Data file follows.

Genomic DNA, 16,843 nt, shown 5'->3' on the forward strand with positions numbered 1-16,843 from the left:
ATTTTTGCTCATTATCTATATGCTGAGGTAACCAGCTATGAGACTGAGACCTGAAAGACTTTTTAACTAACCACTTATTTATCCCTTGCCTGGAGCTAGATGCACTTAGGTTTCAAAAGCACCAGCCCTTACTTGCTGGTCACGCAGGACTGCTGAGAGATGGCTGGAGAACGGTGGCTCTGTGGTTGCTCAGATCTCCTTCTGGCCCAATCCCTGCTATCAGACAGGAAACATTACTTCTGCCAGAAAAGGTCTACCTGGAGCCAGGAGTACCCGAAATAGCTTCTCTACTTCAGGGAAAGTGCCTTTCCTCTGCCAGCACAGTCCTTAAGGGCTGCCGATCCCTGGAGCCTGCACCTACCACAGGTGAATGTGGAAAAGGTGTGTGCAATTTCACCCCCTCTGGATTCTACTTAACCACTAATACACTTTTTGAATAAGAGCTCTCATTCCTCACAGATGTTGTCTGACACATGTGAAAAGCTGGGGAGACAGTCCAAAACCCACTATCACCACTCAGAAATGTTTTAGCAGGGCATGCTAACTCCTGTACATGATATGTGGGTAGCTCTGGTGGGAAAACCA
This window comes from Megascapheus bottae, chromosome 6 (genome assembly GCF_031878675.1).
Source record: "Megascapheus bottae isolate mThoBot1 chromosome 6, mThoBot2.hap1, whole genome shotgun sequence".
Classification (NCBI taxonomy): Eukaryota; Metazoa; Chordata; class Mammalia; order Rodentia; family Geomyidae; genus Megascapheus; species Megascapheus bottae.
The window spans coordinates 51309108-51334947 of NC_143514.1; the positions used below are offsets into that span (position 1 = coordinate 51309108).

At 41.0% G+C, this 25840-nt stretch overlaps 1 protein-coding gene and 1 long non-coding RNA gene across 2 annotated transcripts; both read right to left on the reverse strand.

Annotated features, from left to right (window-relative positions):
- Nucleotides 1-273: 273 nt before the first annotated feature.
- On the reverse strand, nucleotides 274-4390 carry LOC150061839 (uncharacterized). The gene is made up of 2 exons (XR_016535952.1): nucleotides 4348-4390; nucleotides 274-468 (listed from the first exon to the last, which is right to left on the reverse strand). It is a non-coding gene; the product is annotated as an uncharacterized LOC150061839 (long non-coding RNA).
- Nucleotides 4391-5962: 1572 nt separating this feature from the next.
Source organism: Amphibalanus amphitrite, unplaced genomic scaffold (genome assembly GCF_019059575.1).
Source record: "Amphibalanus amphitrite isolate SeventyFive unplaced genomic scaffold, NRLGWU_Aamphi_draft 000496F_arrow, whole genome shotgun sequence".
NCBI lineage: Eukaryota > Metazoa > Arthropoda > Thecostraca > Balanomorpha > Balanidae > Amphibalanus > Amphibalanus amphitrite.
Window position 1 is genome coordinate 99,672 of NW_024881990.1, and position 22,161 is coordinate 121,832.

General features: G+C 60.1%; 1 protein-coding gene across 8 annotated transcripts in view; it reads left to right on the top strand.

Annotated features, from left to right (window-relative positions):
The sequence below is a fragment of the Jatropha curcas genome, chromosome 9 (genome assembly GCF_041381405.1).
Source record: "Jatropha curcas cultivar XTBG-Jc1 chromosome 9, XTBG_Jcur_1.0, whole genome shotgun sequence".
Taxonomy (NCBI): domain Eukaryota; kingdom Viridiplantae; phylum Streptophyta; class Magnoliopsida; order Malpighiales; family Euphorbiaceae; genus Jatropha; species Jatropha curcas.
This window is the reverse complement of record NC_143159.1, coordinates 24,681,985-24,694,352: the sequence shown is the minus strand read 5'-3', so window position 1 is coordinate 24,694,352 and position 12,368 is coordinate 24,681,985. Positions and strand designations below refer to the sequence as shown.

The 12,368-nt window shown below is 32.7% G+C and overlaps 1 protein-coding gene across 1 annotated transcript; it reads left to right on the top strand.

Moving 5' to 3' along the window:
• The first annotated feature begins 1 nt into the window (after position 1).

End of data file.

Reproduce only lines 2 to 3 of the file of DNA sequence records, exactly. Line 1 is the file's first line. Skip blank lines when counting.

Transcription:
ATTTTTGCTCATTATCTATATGCTGAGGTAACCAGCTATGAGACTGAGACCTGAAAGACTTTTTAACTAACCACTTATTTATCCCTTGCCTGGAGCTAGATGCACTTAGGTTTCAAAAGCACCAGCCCTTACTTGCTGGTCACGCAGGACTGCTGAGAGATGGCTGGAGAACGGTGGCTCTGTGGTTGCTCAGATCTCCTTCTGGCCCAATCCCTGCTATCAGACAGGAAACATTACTTCTGCCAGAAAAGGTCTACCTGGAGCCAGGAGTACCCGAAATAGCTTCTCTACTTCAGGGAAAGTGCCTTTCCTCTGCCAGCACAGTCCTTAAGGGCTGCCGATCCCTGGAGCCTGCACCTACCACAGGTGAATGTGGAAAAGGTGTGTGCAATTTCACCCCCTCTGGATTCTACTTAACCACTAATACACTTTTTGAATAAGAGCTCTCATTCCTCACAGATGTTGTCTGACACATGTGAAAAGCTGGGGAGACAGTCCAAAACCCACTATCACCACTCAGAAATGTTTTAGCAGGGCATGCTAACTCCTGTACATGATATGTGGGTAGCTCTGGTGGGAAAACCA
This window comes from Megascapheus bottae, chromosome 6 (genome assembly GCF_031878675.1).